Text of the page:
ByNick Pell, writer at
Reviews Movies, TV Shows, and Video Games
Nick Pell

The horror genre in video games hasn't evolved too much in the last few years. Sure, we occasionally get a new "Resident Evil," but that series has devolved into more of an action-shooter than a horror game, while "Silent Hill" hasn't released a new title since "Downpour," which wasn't great. So when a new title like "Until Dawn" comes around which hopes to reinvent the genre, it has to meet some pretty high standards.

But the game ultimately does something which is unique within the world of horror and ultimately within the horror genre itself. In the world of "Until Dawn," the game feels like a horror movie which you are in control of. Players will control each of the eight characters stranded in a cabin on a mountain until dawn. But instead of having to survive zombies or some other horror game cliche, the group has to survive a psycho killer who is intent on making their night a living hell.

In regards to the story, it works pretty well. Returning one year after two of their friends go missing, players must ultimately discover what happened to them and the mysteries surrounding this mountain. I found it to be very enjoyable as I had no idea what to expect with each new section of the game. It takes ideas from such horror classics like "Saw" and "Friday the 13th" and uses them to its own advantage. There was more than one time that a twist in the game left me jaw-dropped from surprise. That said, the story does lose some of its momentum in the final acts as it goes in a new direction. While this didn't bother me per say when playing, I would have preferred the game to keep going in the direction in which it was going.

Graphics-wise, the character models look fantastic. With the use of motion capture, all of the cut scenes look great and actors such as Hayden Panettiere and Brett Dalton come to life in a realistic and visually appealing way. This element really feeds into the idea that there are real lives on the line in this world as you feel the burden of keeping them alive, and the guilt at allowing one of them to perish. The voice acting is also great to listen to due to the fact that many of these people are actual actors actually performing these scenes.

In regards to the gameplay, its fairly standard. You control one of the eight characters in various settings and walk very slow through each setting. One thing the game does well, for me at least, is creating an atmosphere in which you don't know where the next life-threatening event could come from. When walking through the woods at night, players hear various noises and, knowing that there is a killer on the loose, the idea that any wrong turn could lead to death led to a very tensely played game. The atmosphere along with the anticipation that I might die at any point provided one of the best playing experiences I've had for quite some time. Quick-time events are also present along with dialogue options, which gave this something of a Telltale feel at times. There are also various collectibles to find over the course of the game which piece together different mysteries, which are quite interesting when brought together.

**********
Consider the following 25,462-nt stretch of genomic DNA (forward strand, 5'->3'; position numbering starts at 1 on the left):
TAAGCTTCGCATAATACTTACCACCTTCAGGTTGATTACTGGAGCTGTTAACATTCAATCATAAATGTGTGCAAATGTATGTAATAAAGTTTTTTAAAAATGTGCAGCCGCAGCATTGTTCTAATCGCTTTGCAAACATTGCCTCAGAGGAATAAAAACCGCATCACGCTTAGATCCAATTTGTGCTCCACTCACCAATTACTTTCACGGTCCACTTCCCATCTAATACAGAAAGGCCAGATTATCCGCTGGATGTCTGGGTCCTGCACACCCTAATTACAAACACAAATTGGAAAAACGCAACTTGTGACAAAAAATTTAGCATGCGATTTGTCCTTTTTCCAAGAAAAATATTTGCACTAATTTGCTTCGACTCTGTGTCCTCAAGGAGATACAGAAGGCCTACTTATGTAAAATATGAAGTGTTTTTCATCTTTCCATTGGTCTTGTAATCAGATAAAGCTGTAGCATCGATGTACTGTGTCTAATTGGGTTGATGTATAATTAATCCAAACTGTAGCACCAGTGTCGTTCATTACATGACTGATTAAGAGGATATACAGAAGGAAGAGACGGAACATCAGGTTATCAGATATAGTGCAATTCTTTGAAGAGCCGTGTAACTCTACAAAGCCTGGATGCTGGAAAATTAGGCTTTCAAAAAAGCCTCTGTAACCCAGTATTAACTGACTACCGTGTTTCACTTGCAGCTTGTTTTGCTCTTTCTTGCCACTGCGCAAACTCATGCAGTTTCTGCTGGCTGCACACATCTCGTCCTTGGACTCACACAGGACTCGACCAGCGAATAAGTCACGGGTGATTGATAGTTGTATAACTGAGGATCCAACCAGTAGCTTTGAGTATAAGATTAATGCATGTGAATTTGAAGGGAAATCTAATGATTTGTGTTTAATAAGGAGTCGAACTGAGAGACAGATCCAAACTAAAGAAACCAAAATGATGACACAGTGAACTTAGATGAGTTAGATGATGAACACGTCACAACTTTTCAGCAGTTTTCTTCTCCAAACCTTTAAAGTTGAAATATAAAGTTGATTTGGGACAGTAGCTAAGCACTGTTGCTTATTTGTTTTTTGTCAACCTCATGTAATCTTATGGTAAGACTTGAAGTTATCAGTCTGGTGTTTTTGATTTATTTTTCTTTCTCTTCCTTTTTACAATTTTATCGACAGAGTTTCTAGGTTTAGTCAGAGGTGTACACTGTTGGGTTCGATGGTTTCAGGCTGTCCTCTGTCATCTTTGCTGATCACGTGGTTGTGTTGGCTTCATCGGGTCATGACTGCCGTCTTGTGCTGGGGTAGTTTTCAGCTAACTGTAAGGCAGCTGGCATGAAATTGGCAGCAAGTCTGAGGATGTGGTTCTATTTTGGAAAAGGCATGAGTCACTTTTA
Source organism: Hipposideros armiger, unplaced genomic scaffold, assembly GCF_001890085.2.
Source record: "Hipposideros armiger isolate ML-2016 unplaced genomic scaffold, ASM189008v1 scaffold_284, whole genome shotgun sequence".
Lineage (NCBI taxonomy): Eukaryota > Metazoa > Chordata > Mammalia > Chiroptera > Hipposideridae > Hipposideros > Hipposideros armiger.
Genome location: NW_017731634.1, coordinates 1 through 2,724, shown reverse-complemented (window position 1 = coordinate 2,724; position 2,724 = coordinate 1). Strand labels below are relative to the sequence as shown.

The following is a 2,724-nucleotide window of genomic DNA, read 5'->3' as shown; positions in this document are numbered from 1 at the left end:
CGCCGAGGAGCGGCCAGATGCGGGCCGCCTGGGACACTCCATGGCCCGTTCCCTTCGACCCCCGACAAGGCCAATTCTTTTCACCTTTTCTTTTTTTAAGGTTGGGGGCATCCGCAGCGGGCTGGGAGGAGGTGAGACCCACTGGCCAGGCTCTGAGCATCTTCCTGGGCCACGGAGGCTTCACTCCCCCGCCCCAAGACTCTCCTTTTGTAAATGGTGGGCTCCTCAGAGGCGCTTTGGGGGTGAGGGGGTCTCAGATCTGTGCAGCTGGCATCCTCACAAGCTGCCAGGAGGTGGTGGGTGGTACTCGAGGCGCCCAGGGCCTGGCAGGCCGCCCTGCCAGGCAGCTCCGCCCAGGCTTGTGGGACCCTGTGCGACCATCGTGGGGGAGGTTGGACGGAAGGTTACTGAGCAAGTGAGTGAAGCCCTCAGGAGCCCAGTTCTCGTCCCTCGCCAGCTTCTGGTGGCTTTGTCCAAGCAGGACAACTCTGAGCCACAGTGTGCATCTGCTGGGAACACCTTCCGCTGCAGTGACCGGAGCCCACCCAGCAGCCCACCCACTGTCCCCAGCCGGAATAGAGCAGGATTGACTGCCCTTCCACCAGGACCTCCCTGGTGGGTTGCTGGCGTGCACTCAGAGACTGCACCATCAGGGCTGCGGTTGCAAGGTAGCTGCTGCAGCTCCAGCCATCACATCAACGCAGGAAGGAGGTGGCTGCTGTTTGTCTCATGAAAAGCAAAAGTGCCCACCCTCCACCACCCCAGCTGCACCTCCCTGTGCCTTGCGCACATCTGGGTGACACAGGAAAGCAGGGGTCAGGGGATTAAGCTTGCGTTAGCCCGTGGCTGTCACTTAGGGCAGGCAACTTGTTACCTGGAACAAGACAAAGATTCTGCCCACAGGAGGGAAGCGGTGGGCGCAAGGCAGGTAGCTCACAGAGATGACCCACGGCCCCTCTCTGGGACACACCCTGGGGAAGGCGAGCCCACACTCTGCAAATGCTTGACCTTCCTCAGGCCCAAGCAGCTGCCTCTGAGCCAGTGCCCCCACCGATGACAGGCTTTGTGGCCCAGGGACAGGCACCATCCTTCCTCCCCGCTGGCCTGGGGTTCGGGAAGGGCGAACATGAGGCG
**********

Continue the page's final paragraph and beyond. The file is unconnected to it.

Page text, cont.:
"Until Dawn" is easily one of the best horror experiences I've had in quite a while. It packs in a great deal of horror elements, along with great characters whom you come to care about thanks to the realistic looking motion capture system, and gameplay which only adds to the scariness of it upon a first playthrough. That said, the game does begin to lose a lot of its scare factor upon multiple playthroughs. The main path the game takes doesn't really change that much and, thus, the scares become very predictable. I would have liked to see a more unforgiving kill system, in which taking a wrong path could lead to death, rather than simply failing a QTE. Regardless, "Until Dawn" is a great deal of fun and definitely worth checking out. Below, I've listed a few of the more spoilery thoughts I had on the game, so if you've finished it, check that out, otherwise, thanks for reading.


  • The twist with Josh being the Psycho was great since I had killed him with the saw blade trap. Completely did not see it coming.
  • Having Hayden Panettiere and Brett Dalton as the two mains at the end was smart planning, as they are the most recognizable faces right now and, thus, would be the most likely survivors.
  • I wish the Psycho plot had ran all the way to the end, with the reveal as the endgame. While the inclusion of Windigoos was fine and scary in its own right, there's nothing quite like having a sadistic killer walking around killing people at his discretion.
  • Jessica and Matt didn't really get a ton of screen time once they left Mike and Emily, respectively. We don't see them again until close to the end, and only for about five minutes.
  • I don't know how you survive that ending without just setting your controller on the ground so it doesn't move.
  • The fact that it's pretty easy to stay alive until the last couple chapters becomes evident upon multiple playthroughs. While platinuming the game, I felt I had a tougher time finding ways to kill the kids rather than keeping them alive.

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